Afghans with Circular Needles

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Bacchae wrote
on Apr 9, 2011 11:22 AM

Hi!

New here and a rather beginner knitter (I do mostly socks) so I was hoping I could ask you all for a bit of help, please.

There is a pattern in the newest Mary Maxim catalogue that I like but it seems as though it is done on a 40" circular needle.  I have done stuff on circular needles before but I can't get my head around this one.  Could someone please tell me how this works?

The one I'm looking at is:

http://www.marymaxim.ca/webapp/wcs/stores/servlet/product_10003_50001_3074457345616968740_-1_3074457345616686294_3074457345616686296

It really appeals to me but I wonder if it is over my head.  I thought at first it might just be done in long scarf like panels and then sewn together but I don't think so. 

Any help would be gratefully received.  Thanks!

 

-  Sandy

 

 

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margrue wrote
on Apr 9, 2011 1:59 PM

This isn't as confusing as it sounds. While knitting an aghan you may have hundreds of stitches on your needles at once. When you get to the end of a row, all the stitches are on one needle. Even if you use 14 inch needles,that is a lot of stitches on one needle.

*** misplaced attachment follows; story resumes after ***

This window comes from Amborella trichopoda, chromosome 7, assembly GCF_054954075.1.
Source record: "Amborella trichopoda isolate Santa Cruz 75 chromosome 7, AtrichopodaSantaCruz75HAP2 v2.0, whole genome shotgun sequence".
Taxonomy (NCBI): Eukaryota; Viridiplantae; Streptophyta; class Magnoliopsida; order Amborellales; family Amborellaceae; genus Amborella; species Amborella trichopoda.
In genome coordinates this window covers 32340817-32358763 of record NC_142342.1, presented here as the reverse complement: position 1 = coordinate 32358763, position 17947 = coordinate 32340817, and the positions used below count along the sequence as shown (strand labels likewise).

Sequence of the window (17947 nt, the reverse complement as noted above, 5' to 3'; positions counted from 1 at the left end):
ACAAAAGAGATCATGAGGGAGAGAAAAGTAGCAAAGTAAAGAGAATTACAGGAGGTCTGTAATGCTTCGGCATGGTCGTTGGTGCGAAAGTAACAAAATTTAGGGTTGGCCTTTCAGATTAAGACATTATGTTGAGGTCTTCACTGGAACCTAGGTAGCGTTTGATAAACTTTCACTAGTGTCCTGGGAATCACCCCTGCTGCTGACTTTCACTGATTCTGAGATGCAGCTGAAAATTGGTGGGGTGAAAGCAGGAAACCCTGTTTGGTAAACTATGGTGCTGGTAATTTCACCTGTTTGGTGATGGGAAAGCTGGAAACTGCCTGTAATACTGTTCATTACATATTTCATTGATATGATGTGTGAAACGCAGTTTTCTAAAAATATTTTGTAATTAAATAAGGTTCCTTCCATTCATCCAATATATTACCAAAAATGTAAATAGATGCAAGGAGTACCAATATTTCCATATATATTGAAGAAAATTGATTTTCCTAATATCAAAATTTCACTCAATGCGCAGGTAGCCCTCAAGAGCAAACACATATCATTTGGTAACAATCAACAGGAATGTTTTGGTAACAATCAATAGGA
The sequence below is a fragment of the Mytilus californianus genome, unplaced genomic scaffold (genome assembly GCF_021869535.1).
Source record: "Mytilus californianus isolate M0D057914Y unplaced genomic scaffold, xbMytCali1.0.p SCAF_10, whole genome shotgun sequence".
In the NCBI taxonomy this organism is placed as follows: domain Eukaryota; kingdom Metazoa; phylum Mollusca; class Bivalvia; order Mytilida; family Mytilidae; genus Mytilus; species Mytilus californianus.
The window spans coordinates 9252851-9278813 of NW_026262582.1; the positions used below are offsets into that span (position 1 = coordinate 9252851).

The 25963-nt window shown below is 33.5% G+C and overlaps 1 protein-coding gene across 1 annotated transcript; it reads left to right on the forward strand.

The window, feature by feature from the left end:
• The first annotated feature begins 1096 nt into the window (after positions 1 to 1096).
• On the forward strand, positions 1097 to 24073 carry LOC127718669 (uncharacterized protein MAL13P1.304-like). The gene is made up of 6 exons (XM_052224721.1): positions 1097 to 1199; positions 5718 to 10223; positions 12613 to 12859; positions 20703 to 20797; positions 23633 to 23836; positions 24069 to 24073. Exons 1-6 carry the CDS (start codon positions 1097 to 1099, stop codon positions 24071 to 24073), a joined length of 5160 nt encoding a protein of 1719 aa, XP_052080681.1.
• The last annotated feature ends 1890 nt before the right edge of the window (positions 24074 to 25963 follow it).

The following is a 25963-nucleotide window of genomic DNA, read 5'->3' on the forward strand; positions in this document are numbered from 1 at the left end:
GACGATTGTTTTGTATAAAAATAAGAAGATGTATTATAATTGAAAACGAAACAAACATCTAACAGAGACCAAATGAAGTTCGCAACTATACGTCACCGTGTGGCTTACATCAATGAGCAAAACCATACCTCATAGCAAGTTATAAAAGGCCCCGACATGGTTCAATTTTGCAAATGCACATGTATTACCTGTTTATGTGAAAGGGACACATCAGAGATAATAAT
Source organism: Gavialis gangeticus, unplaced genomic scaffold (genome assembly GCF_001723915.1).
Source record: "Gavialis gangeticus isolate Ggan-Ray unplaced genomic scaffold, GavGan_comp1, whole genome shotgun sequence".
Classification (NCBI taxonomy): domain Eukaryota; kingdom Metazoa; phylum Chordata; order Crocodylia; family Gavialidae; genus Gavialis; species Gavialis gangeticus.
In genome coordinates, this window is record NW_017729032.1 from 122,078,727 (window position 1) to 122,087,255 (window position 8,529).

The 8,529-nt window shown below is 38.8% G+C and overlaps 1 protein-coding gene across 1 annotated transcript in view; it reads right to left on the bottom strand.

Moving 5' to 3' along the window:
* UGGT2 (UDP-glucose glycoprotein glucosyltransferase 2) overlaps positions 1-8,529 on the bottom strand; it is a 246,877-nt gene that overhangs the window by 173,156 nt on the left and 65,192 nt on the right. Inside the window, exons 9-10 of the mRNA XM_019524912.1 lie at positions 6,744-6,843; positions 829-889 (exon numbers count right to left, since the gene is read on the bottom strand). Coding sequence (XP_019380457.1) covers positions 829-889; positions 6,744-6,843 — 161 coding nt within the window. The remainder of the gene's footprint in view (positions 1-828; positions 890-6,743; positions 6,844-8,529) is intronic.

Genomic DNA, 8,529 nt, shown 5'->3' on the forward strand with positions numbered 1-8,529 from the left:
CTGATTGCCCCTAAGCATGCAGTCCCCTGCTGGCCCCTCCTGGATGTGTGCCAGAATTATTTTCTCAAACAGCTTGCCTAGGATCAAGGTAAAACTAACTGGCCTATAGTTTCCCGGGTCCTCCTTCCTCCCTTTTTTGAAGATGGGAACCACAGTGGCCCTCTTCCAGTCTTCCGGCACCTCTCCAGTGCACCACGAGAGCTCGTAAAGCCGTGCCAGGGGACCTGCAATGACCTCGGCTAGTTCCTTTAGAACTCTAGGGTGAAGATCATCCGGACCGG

If you use a 40 inch circular needle, you will have much more space for your work to spread out on the needle. You knit one row, don't join like you would for knitting around, but turn the whole thing around and knit back the other direction.  All the stitches are spread out in your lap on the length of the circular needle, rather than squashed up on two straight needles in your hands.  Since I learned to do this, I knit almost all flat things in this way, even small things, rather than using straight needles at all.

Just try it once, maybe making something small like a dishcloth on a 16 or 20 inch needle.

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Zoe wrote
on Apr 9, 2011 2:25 PM

Bacchae:
I thought at first it might just be done in long scarf like panels and then sewn together but I don't think so. 

 

Hi Sandy,

Dont for one minute let the circular needle fool you.  There is a "promotion" by various knitting companies to push for the circular needles to be used.  Flat ones are just fine and can be used for this afghan.  It is called Limerick Throw.  Each "square" in the throw is exactly that -- a knitted square.  Each square is knitted separately and then stitched together to form the afghan.  So if your square is ten inches, you would need a 12 inch set of needles.